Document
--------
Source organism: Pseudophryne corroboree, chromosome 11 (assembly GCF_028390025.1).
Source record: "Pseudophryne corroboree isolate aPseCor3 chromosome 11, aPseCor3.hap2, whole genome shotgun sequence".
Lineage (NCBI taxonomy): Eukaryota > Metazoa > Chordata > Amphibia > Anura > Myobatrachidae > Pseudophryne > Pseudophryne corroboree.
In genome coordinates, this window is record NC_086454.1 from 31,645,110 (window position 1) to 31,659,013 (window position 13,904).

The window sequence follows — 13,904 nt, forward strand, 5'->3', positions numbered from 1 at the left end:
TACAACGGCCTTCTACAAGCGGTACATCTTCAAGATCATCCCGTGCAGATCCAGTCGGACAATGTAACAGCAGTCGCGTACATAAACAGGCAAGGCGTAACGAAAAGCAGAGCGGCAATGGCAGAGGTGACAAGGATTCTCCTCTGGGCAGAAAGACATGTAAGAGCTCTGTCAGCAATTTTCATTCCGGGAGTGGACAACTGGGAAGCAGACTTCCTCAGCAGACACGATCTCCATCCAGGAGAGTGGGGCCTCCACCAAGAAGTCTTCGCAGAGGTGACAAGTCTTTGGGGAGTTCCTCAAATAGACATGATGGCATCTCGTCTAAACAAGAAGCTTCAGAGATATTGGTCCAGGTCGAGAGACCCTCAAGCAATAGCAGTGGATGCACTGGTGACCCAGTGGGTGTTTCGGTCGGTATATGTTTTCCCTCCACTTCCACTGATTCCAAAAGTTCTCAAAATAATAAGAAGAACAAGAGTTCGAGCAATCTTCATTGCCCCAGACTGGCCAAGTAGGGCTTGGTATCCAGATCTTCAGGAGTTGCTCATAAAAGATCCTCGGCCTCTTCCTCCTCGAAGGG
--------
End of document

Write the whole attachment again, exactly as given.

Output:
Source organism: Pseudophryne corroboree, chromosome 11 (assembly GCF_028390025.1).
Source record: "Pseudophryne corroboree isolate aPseCor3 chromosome 11, aPseCor3.hap2, whole genome shotgun sequence".
Lineage (NCBI taxonomy): Eukaryota > Metazoa > Chordata > Amphibia > Anura > Myobatrachidae > Pseudophryne > Pseudophryne corroboree.
In genome coordinates, this window is record NC_086454.1 from 31,645,110 (window position 1) to 31,659,013 (window position 13,904).

The window sequence follows — 13,904 nt, forward strand, 5'->3', positions numbered from 1 at the left end:
TACAACGGCCTTCTACAAGCGGTACATCTTCAAGATCATCCCGTGCAGATCCAGTCGGACAATGTAACAGCAGTCGCGTACATAAACAGGCAAGGCGTAACGAAAAGCAGAGCGGCAATGGCAGAGGTGACAAGGATTCTCCTCTGGGCAGAAAGACATGTAAGAGCTCTGTCAGCAATTTTCATTCCGGGAGTGGACAACTGGGAAGCAGACTTCCTCAGCAGACACGATCTCCATCCAGGAGAGTGGGGCCTCCACCAAGAAGTCTTCGCAGAGGTGACAAGTCTTTGGGGAGTTCCTCAAATAGACATGATGGCATCTCGTCTAAACAAGAAGCTTCAGAGATATTGGTCCAGGTCGAGAGACCCTCAAGCAATAGCAGTGGATGCACTGGTGACCCAGTGGGTGTTTCGGTCGGTATATGTTTTCCCTCCACTTCCACTGATTCCAAAAGTTCTCAAAATAATAAGAAGAACAAGAGTTCGAGCAATCTTCATTGCCCCAGACTGGCCAAGTAGGGCTTGGTATCCAGATCTTCAGGAGTTGCTCATAAAAGATCCTCGGCCTCTTCCTCCTCGAAGGG